Gene Krupa in 1944
|Eugene Bertram Krupa|
|Born||January 15, 1909|
Chicago, Illinois, U.S.
|Died||October 16, 1973 (aged 64)|
Yonkers, New York
|Genres||Jazz, swing, Dixieland|
|Musician, composer, bandleader|
|Eddie Condon, Benny Goodman, Louie Bellson, Anita O'Day|
Eugene Bertram Krupa (January 15, 1909 - October 16, 1973) was an American jazz drummer, band leader, actor, and composer known for his energetic style and showmanship. His drum solo on "Sing, Sing, Sing" (1937) elevated the role of the drummer as a frequently used solo voice in the band.
He is also known for defining the standard drum kit used today in collaboration with brands Slingerland and Zildjian. Krupa is considered "the founding father of the modern drumset" by Modern Drummer magazine.
The youngest of Anna (née Oslowski) and Bart?omiej Krupa's nine children, Gene Krupa was born in Chicago. Bart?omiej was an immigrant from Poland. Anna was born in Shamokin, Pennsylvania and was also of Polish descent. His parents were Roman Catholics who groomed him for the priesthood. He spent his grammar school days at parochial schools. After graduation he attended Saint Joseph's College for a year but decided the priesthood was not his vocation.
Krupa studied with Sanford A. Moeller and began playing drums professionally in the mid-1920s with bands in Wisconsin. In 1927 he was hired by MCA to become a member of Thelma Terry and Her Playboys, the first notable American jazz band--all-girl bands excepted--to be led by a female musician. The Playboys were the house band at The Golden Pumpkin nightclub in Chicago and toured throughout the eastern and central United States.
Krupa made his first recordings in 1927 with a band under the leadership of Red McKenzie and guitarist Eddie Condon. Along with other recordings by musicians from the Chicago jazz scene, such as Bix Beiderbecke, these recordings are examples of Chicago style jazz. Krupa's influences during this time included Father Ildefonse Rapp and Roy Knapp (both teachers of Gene), and drummers Tubby Hall, Zutty Singleton and Baby Dodds. Press rolls were a fairly common technique in the early stages of his development. There were many other drummers (Ray Bauduc, Chick Webb, George Wettling, Dave Tough) who influenced his approach to drumming and other instrumentalists and composers such as Frederick Delius who influenced his approach to music.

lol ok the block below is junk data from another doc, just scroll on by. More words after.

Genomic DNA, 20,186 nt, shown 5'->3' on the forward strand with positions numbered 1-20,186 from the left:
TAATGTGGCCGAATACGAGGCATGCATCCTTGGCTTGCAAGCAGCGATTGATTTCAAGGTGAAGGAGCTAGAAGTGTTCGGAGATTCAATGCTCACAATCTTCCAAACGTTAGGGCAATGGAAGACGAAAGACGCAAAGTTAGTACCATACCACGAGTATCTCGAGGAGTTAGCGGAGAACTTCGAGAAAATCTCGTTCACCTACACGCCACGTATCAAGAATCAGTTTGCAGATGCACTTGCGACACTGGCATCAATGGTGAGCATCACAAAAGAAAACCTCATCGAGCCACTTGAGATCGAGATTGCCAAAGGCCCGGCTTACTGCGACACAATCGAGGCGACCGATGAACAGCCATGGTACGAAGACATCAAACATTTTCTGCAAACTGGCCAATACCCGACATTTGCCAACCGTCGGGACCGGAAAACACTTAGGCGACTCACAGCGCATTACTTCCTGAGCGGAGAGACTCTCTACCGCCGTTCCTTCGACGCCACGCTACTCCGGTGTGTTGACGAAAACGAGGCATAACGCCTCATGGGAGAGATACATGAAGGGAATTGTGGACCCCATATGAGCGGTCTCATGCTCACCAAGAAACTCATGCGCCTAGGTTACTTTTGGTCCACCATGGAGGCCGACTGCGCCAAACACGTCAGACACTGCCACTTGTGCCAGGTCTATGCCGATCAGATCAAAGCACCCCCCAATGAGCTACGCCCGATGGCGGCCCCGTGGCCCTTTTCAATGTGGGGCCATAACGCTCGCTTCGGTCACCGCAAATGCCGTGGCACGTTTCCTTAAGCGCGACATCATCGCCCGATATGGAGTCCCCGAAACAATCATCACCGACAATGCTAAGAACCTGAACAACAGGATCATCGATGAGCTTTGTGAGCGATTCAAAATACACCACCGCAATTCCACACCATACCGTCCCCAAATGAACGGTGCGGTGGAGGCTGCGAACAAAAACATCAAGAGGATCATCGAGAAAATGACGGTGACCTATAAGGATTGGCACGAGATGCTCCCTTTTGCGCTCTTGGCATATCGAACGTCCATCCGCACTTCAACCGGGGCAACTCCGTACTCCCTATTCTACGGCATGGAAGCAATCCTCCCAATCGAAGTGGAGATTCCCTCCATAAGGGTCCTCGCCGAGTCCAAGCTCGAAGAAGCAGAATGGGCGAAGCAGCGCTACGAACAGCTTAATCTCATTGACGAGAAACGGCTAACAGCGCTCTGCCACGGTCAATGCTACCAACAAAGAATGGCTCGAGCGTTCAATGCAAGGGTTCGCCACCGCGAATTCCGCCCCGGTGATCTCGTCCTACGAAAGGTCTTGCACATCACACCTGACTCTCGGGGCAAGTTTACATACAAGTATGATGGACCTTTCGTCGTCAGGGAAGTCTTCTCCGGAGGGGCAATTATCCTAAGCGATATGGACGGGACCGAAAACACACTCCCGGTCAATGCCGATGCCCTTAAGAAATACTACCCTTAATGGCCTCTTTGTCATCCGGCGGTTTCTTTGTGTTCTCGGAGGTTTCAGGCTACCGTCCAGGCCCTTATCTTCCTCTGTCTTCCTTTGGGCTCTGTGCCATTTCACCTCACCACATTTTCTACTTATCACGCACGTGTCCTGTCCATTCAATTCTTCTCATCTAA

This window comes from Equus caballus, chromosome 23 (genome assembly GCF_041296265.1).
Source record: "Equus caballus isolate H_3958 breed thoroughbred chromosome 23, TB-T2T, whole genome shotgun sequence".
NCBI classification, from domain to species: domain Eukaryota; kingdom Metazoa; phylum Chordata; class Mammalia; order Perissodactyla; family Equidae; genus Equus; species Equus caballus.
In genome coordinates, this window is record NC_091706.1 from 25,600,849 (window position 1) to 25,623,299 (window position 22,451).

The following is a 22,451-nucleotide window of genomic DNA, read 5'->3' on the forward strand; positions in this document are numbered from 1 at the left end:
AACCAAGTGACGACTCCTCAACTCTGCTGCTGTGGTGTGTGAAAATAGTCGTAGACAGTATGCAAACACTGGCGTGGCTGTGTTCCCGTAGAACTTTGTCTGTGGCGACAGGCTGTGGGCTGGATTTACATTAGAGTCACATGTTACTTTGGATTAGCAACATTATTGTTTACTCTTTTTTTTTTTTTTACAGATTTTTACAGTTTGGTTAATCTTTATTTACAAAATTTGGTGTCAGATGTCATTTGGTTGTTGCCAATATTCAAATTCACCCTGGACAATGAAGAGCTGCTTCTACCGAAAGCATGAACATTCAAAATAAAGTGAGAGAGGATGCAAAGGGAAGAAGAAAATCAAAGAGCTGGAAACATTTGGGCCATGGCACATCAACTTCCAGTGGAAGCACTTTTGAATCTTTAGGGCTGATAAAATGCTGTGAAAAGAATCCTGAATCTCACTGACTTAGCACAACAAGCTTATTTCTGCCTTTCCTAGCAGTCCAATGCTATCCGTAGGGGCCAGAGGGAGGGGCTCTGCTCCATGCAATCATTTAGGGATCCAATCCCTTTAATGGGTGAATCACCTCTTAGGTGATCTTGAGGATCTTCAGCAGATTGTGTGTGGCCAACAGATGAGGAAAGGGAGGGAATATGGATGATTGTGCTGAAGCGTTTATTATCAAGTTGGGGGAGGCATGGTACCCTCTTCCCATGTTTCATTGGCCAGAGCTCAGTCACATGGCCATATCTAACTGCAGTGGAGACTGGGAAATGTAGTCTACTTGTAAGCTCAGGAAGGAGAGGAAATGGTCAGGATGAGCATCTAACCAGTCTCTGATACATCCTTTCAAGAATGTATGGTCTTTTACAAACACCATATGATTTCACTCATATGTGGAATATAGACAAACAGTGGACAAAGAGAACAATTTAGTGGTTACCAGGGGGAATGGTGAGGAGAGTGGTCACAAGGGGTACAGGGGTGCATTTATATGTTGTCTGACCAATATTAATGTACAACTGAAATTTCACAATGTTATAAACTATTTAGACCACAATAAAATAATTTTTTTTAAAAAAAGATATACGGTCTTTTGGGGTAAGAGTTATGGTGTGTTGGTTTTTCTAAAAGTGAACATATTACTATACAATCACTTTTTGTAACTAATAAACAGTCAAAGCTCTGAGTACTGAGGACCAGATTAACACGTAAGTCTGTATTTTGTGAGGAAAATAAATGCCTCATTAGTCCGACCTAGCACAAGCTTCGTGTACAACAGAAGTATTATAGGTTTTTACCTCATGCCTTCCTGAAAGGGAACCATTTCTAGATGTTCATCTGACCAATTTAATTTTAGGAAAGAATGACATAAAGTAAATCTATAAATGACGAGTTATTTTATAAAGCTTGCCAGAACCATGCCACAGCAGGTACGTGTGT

Krupa appeared on six recordings by the Thelma Terry band in 1928. In December 1934, he joined Benny Goodman's band, where his drum work made him a national celebrity. His tom-tom interludes on the hit "Sing, Sing, Sing" were the first extended drum solos to be recorded commercially But conflict with Goodman prompted him to leave the group and form his own orchestra after the Carnegie Hall concert in January 1938. He appeared in the 1941 film Ball of Fire in which he and his band performed an extended version of the hit "Drum Boogie", sung by Barbara Stanwyck (whose singing was dubbed by Martha Tilton). He composed the song with trumpeter Roy Eldridge. As an encore, he played a tamer version of the same song using matchsticks as drumsticks and a matchbox as a drum while Stanwyck and the audience sang along. In 1943, after being arrested for possession of marijuana, he broke up the orchestra and returned to Goodman's band for a year.
As the 1940s ended, Count Basie closed his band and Woody Herman reduced his to an octet. Krupa gradually cut down the size of his band in the late 1940s, and from 1951 on he led a trio or quartet, often with Eddie Shu on tenor sax, clarinet, and harmonica. He appeared regularly in the Jazz at the Philharmonic concerts. He made a cameo appearance in the 1946 film The Best Years of Our Lives. His athletic drumming style, timing methods, and cymbal technique evolved during this decade to adapt to changing fashion, but he never adjusted to the bebop style of jazz.